if type -P dircolors >/dev/null ; then
                if [[ -f ~/.dir_colors ]] ; then
                        eval $(dircolors -b ~/.dir_colors)
                elif [[ -f /etc/DIR_COLORS ]] ; then
                        eval $(dircolors -b /etc/DIR_COLORS)
        else
            eval $(dircolors)
                fi
        fi

        if [[ ${EUID} == 0 ]] ; then
                PS1='${debian_chroot:+($debian_chroot)}\[\033[01;31m\]\h\[\033[01;34m\] \W \$\[\033[00m\] '
        else
                PS1='${debian_chroot:+($debian_chroot)}\[\033[01;32m\]\u@\h\[\033[01;34m\] \w \$\[\033[00m\] '
        fi

        alias ls='ls --color=auto'
        alias grep='grep --colour=auto'
        alias fgrep='fgrep --color=auto'
        alias egrep='egrep --color=auto'
else
        if [[ ${EUID} == 0 ]] ; then
                # show root@ when we don't have colors
                PS1='\u@\h \W \$ '
        else
                PS1='\u@\h \w \$ '
        fi
fi

# some more ls aliases
alias ll='ls -alF'
alias la='ls -A'
alias l='ls -CF'

# Add an "alert" alias for long running commands.  Use like so:
#   sleep 10; alert
alias alert='notify-send --urgency=low -i "$([ $? = 0 ] && echo terminal || echo error)" "$(history|tail -n1|sed -e '\''s/^\s*[0-9]\+\s*//;s/[;&|]\s*alert$//'\'')"'

# Alias definitions.
# You may want to put all your additions into a separate file like
# ~/.bash_aliases, instead of adding them here directly.
# See /usr/share/doc/bash-doc/examples in the bash-doc package.

if [ -f ~/.bash_aliases ]; then
    . ~/.bash_aliases
fi

# Try to keep environment pollution down, EPA loves us.
unset use_color safe_term match_lhs

# Commented out, don't overwrite xterm -T "title" -n "icontitle" by default.
# If this is an xterm set the title to user@host:dir
#case "$TERM" in
#xterm*|rxvt*)
#    PROMPT_COMMAND='echo -ne "\033]0;${USER}@${HOSTNAME}: ${PWD}\007"'
#    ;;
#*)
#    ;;
#esac

# enable bash completion in interactive shells
if ! shopt -oq posix; then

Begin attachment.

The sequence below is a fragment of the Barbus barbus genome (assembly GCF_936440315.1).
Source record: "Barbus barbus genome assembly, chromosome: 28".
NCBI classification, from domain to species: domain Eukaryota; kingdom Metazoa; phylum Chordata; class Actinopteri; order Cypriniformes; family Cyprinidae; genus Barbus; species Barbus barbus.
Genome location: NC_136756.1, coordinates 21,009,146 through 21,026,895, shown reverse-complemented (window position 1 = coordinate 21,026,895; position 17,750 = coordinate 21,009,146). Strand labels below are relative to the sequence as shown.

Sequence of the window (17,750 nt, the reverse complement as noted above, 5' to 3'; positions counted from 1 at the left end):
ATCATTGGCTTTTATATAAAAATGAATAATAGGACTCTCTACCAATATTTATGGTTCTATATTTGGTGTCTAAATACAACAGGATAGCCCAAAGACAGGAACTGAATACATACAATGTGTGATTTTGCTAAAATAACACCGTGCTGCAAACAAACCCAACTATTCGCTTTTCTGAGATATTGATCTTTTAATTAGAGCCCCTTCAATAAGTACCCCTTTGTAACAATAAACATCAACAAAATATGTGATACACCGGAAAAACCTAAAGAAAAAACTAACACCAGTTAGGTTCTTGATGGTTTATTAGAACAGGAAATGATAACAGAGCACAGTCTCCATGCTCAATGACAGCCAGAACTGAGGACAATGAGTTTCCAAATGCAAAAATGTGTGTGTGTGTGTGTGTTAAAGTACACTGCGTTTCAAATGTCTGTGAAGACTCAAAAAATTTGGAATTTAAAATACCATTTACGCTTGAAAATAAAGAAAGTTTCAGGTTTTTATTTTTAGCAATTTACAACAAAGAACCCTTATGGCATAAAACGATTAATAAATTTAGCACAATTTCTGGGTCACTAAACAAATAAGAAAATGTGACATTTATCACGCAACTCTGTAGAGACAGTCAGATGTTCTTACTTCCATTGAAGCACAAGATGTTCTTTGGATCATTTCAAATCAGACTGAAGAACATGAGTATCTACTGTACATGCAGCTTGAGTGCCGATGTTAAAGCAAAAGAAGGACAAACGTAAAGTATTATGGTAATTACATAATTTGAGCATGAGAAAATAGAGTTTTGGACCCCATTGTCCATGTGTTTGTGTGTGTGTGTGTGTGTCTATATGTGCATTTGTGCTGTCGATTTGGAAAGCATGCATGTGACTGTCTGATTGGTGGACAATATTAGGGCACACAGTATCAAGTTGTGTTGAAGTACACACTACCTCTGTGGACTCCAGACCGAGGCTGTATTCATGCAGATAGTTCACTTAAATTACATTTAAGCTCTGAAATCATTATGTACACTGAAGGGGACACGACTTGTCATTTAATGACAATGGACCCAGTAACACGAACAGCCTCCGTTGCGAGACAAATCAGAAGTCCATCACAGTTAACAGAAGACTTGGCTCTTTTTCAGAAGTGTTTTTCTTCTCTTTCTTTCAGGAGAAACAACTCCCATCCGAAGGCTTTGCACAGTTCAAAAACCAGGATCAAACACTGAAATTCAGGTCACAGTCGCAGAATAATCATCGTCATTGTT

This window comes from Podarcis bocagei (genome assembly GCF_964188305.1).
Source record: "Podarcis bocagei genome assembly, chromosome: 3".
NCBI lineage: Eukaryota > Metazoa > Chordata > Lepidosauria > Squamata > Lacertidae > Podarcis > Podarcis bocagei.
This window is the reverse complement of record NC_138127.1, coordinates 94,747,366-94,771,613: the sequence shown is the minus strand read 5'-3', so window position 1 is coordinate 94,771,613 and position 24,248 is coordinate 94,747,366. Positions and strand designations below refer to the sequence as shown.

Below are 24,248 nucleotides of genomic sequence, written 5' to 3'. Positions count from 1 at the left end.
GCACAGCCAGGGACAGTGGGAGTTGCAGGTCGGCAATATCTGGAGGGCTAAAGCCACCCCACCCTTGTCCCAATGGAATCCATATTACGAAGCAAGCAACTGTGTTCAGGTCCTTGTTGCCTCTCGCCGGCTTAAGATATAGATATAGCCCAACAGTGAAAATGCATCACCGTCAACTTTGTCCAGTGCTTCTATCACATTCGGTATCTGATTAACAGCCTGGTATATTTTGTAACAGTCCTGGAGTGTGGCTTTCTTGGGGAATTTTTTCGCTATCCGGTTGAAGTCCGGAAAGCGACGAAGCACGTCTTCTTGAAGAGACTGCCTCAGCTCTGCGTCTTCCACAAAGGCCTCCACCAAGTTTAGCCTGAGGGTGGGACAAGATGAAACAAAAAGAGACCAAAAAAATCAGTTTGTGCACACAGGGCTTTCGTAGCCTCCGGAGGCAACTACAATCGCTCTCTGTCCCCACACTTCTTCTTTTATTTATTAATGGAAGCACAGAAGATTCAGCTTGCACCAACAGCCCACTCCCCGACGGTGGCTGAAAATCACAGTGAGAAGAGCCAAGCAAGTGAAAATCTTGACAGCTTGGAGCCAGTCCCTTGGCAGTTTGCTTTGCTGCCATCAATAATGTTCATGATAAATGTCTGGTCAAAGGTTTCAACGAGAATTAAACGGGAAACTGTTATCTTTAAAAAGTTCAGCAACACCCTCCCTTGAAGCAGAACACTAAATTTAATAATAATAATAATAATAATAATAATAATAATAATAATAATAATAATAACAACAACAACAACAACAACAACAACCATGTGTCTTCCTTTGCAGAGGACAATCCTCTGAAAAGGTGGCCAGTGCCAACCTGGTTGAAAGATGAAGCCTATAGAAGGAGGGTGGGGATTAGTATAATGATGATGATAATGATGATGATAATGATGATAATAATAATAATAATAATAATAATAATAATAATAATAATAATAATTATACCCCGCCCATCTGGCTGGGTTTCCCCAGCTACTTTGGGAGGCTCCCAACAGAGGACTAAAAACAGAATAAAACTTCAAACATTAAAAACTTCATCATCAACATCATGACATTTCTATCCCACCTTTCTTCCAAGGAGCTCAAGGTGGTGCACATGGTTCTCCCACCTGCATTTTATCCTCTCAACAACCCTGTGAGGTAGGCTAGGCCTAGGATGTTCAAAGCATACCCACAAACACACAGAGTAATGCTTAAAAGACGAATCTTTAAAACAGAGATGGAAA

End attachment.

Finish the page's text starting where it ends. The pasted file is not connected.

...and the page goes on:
if [ -f /usr/share/bash-completion/bash_completion ]; then
    . /usr/share/bash-completion/bash_completion
  elif [ -f /etc/bash_completion ]; then
    . /etc/bash_completion
  fi
fi

# if the command-not-found package is installed, use it
if [ -x /usr/lib/command-not-found -o -x /usr/share/command-not-found/command-not-found ]; then
    function command_not_found_handle {
            # check because c-n-f could've been removed in the meantime
                if [ -x /usr/lib/command-not-found ]; then
           /usr/lib/command-not-found -- "$1"
                   return $?
                elif [ -x /usr/share/command-not-found/command-not-found ]; then
           /usr/share/command-not-found/command-not-found -- "$1"
                   return $?
        else
           printf "%s: command not found\n" "$1" >&2
           return 127
        fi
    }
fi

if [ -x /usr/bin/mint-fortune ]; then
    /usr/bin/mint-fortune
fi

export PS1='\[\033[01;32m\]\u@\h\[\033[01;34m\] \w\[\033[01;33m\]$(__git_ps1)\[\033[01;34m\] \$\[\033[00m\] '

wingedearth
Level 1
Level 1
Posts: 29
Joined: Tue Feb 18, 2014 1:32 am

Re: Python - No module named CommandNotFound

Post by wingedearth » Tue Apr 05, 2016 8:03 pm

Has anyone had this sort of error with Python's CommandNotFound module running on Linux? Does anyone know how to resolve this?

Post Reply

Return to “Newbie Questions”